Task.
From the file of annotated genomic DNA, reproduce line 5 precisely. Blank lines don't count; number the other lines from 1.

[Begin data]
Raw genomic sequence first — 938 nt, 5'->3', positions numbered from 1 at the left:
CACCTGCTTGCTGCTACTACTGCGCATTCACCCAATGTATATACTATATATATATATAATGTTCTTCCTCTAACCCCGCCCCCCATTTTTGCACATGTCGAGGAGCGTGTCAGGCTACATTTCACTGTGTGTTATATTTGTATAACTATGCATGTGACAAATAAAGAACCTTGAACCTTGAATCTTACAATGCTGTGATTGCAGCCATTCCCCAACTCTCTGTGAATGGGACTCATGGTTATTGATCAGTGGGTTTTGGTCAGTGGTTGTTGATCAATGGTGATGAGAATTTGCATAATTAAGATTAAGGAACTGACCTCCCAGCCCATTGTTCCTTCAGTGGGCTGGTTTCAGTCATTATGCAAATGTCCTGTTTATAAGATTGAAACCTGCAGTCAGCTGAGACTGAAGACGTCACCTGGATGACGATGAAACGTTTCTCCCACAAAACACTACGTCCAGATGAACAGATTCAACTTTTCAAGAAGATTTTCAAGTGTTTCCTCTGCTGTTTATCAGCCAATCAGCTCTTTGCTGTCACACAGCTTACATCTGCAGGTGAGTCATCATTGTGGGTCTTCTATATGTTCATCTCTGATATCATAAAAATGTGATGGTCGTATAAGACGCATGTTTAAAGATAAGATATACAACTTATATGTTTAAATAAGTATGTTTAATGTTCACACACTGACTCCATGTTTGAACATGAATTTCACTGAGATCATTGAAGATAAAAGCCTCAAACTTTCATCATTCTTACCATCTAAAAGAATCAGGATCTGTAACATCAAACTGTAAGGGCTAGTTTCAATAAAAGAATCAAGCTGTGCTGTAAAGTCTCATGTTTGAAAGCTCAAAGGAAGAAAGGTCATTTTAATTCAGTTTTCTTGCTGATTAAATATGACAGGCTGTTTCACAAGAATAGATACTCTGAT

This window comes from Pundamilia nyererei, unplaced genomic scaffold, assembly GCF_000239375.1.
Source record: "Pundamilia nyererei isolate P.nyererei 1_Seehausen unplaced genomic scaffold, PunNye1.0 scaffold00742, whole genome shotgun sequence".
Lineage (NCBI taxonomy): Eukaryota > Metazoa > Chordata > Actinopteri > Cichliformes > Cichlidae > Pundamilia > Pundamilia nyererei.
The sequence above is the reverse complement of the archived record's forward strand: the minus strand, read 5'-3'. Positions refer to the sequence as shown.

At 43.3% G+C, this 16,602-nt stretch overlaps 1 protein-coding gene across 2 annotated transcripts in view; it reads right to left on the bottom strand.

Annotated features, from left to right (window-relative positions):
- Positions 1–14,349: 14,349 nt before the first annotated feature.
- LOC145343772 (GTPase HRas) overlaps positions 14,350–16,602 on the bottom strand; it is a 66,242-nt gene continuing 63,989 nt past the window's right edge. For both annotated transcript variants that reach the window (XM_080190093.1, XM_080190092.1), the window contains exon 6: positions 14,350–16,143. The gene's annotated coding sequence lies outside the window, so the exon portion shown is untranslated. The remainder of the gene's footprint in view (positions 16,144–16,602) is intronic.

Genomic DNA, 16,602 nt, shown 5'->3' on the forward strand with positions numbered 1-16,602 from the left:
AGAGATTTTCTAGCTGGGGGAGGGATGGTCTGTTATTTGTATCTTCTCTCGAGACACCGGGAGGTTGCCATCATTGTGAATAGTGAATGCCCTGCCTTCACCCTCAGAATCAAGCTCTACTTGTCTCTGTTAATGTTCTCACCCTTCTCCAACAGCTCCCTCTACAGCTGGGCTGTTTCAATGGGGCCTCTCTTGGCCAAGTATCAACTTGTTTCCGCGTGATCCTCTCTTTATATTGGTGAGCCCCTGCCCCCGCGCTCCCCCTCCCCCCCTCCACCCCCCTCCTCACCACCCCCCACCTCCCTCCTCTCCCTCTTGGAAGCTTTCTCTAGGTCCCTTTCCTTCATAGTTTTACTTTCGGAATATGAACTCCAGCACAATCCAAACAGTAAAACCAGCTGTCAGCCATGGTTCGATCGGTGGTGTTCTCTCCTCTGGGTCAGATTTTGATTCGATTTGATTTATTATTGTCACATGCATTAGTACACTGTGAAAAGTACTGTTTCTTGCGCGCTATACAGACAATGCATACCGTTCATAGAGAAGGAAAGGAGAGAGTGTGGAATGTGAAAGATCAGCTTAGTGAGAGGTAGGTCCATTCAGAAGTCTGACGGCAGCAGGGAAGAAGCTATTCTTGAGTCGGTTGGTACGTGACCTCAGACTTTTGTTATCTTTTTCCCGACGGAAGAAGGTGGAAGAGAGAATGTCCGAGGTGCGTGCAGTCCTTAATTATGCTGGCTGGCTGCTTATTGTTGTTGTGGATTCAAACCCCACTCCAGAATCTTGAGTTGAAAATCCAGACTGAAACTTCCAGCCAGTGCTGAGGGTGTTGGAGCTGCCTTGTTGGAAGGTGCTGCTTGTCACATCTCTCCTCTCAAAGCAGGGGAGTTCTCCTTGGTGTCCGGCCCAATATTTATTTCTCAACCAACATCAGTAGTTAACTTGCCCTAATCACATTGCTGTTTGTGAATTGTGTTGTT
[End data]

Lineage (NCBI taxonomy): Eukaryota > Metazoa > Chordata > Actinopteri > Cichliformes > Cichlidae > Pundamilia > Pundamilia nyererei.